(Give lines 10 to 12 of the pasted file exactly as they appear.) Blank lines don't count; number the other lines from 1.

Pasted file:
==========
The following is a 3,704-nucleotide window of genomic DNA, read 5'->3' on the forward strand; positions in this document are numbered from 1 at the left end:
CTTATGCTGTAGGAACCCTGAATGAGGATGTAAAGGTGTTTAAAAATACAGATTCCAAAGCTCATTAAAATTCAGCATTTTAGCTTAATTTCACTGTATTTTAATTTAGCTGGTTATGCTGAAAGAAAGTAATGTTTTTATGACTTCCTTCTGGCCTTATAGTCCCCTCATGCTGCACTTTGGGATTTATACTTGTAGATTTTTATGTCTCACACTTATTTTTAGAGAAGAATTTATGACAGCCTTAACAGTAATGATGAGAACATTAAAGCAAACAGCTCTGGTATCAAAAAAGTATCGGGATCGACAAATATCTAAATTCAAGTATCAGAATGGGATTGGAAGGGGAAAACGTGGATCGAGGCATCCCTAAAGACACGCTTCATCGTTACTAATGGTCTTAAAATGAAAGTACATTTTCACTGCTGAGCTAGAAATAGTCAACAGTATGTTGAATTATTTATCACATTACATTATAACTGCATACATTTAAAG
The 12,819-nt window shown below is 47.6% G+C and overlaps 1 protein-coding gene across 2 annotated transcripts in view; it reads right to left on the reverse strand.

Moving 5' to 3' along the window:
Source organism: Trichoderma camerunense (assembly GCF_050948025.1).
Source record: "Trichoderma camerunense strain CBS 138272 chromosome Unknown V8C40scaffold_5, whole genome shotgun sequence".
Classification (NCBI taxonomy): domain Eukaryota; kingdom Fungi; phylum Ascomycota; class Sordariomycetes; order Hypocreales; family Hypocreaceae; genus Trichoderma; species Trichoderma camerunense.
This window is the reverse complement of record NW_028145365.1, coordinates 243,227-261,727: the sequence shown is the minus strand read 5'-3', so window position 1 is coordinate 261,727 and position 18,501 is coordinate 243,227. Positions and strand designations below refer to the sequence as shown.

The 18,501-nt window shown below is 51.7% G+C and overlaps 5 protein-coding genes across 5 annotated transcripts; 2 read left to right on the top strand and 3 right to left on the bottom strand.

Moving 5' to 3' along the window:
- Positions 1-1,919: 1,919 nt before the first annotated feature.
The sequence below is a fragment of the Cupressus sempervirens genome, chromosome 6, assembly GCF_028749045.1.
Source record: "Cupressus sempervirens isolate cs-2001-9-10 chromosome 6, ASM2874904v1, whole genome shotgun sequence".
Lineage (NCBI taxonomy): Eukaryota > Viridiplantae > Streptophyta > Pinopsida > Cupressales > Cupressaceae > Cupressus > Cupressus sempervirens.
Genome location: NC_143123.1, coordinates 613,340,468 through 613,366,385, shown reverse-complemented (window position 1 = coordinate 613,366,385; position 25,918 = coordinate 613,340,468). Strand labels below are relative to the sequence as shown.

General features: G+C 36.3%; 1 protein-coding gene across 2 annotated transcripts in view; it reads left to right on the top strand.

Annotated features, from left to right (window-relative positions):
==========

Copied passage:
Moving 5' to 3' along the window:
- Positions 1-1,919: 1,919 nt before the first annotated feature.
The sequence below is a fragment of the Cupressus sempervirens genome, chromosome 6, assembly GCF_028749045.1.